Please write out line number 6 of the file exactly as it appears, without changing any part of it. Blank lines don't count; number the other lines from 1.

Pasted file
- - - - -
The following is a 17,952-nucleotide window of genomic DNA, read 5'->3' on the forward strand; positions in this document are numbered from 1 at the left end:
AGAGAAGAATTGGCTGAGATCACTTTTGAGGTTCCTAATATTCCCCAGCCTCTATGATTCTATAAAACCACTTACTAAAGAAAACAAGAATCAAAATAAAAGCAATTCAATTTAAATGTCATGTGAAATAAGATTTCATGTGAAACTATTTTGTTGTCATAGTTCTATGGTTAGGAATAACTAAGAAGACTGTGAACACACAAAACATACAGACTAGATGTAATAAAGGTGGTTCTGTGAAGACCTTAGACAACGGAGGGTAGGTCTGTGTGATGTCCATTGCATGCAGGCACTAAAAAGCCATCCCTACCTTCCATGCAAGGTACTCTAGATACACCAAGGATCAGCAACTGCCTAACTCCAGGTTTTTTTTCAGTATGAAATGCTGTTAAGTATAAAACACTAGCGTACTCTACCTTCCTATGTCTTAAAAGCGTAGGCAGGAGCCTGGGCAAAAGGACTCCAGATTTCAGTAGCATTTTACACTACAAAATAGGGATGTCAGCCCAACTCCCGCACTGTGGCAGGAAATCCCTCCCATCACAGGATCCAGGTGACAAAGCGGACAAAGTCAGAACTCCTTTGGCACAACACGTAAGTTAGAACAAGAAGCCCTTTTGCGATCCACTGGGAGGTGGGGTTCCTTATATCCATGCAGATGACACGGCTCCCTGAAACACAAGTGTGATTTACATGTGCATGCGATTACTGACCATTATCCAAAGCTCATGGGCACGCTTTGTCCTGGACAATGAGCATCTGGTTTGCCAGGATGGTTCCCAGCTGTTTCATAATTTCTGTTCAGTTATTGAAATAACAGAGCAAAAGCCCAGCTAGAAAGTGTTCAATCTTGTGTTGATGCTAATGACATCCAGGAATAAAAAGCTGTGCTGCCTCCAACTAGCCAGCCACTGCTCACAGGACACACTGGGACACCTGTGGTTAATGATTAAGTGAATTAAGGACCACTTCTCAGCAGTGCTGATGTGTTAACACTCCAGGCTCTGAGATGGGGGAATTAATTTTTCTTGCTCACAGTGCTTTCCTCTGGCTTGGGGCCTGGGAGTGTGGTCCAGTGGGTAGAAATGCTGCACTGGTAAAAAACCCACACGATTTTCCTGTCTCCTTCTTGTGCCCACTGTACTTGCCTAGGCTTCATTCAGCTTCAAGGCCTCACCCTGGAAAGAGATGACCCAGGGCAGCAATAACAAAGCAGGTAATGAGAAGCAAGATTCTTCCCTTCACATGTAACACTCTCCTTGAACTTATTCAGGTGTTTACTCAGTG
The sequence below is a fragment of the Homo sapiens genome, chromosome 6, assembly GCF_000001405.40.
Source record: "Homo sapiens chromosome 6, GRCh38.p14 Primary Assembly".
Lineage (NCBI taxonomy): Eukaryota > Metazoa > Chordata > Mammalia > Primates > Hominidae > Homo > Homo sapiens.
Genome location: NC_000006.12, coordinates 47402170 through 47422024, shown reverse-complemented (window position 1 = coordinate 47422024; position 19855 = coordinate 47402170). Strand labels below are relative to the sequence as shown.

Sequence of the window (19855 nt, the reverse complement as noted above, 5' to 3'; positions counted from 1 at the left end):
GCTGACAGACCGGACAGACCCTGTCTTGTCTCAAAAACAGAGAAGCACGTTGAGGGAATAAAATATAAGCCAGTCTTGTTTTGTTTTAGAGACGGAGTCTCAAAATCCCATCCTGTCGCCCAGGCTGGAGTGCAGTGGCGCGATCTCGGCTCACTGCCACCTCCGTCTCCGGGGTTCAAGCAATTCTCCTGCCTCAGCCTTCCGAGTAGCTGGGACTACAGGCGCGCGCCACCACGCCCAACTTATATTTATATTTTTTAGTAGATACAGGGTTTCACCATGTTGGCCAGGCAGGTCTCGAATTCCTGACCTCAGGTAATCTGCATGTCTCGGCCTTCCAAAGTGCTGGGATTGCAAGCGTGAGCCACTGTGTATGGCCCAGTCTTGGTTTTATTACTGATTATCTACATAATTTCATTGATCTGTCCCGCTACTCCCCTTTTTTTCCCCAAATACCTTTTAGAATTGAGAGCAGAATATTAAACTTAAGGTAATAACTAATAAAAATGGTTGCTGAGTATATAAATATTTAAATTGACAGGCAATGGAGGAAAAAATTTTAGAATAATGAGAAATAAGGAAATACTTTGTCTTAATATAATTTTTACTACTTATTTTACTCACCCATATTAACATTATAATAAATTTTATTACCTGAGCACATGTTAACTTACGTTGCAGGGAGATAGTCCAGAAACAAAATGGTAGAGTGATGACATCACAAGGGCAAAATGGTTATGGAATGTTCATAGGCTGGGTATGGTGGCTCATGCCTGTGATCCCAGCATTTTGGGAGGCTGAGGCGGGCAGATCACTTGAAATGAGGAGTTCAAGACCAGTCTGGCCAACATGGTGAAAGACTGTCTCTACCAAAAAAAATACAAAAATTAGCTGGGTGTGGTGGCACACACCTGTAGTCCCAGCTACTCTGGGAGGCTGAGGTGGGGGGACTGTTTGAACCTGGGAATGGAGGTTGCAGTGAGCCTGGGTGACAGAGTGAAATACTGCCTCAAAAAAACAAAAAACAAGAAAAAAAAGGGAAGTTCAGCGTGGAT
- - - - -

Genome location: NC_000006.12, coordinates 47402170 through 47422024, shown reverse-complemented (window position 1 = coordinate 47422024; position 19855 = coordinate 47402170). Strand labels below are relative to the sequence as shown.